"California consumers should remember this when deciding which brand of car to purchase. If you wouldn't drive a car with a Trump 2020 sticker on the bumper, why would you buy a Buick, a Cadillac, a Chevy or a GMC?"
A GM spokeswoman declined to comment on the editorial other than to point to a letter Barra sent to environmental leaders last week.
In it, Barra wrote, "We believe the ambitious electrification goals of the President-elect, California, and General Motors are aligned to address climate change by drastically reducing automobile emissions. We are confident that the Biden administration, California, and the U.S. auto industry, which supports 10.3 million jobs, can collaboratively find the pathway that will deliver an all-electric future."
Barra said to "better foster the necessary dialogue," GM was immediately withdrawing from the preemption litigation and asked other automakers to join it.
"Given this shared enthusiasm and the President-elect's call to bring the country back together, we believe there is now a path to achieve agreement on a national standard and complementary policies to accelerate the electrification of the light-duty transportation sector," Barra said.
Biden had met with Barra, UAW President Rory Gamble and other business and union leaders earlier this month as part of his transition. He said GM's choice to work with California is central to his Build Back Better plan, and that innovation and manufacturing issues were discussed as part of the meeting.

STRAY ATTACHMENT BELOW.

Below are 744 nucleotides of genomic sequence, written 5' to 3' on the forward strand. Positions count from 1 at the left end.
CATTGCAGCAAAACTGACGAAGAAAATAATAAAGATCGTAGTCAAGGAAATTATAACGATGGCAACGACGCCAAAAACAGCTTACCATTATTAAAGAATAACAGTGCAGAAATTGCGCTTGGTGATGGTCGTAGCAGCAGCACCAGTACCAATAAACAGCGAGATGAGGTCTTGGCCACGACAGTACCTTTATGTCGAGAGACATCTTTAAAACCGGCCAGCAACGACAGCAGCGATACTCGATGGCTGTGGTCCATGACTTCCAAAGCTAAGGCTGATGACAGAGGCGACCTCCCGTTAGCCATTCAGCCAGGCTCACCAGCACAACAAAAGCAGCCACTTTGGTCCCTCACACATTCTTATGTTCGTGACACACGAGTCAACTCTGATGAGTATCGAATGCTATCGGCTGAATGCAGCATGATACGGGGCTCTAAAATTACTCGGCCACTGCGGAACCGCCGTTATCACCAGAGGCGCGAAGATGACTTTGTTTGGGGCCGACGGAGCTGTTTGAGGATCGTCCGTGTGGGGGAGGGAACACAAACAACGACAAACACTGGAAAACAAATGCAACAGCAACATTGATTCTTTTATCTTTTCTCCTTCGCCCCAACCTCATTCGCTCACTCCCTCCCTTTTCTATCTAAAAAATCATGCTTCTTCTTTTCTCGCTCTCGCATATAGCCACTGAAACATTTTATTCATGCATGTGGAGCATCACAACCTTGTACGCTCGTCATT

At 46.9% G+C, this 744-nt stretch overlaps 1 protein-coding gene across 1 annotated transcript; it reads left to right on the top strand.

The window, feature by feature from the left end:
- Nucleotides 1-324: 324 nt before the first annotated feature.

In a Tweet following GM's news, Ford CEO Jim Farley praised GM's move to withdraw its support from the Trump administration's attempt to block California's right to set its own clean air standards.
Likewise, John Cangany, a spokesman for Ford said, "We welcome all automakers to follow Ford's lead in standing with California for lower greenhouse gas emission. Fighting climate change requires all stakeholders to come together. We believe that our framework agreement is the best path forward for customers, the environment and the short- and long-term health of the auto industry."
GM has laid out an ambitious plan to eventually offer an all-electric lineup in what it calls its zero emission, zero crashes and zero congestion future business model. Barra told Wall Street that it is increasing the number of electric vehicles it will bring to market. GM will offer 30 new EVs by 2025, up from its previous goal to offer 20 by 2023.
In September, California said all new passenger cars sold in the state must be all-electric by 2035, and no new internal combustion engine vehicles will be permitted to be sold there.(c)2020 Detroit Free Press Distributed by Tribune Content Agency, LLC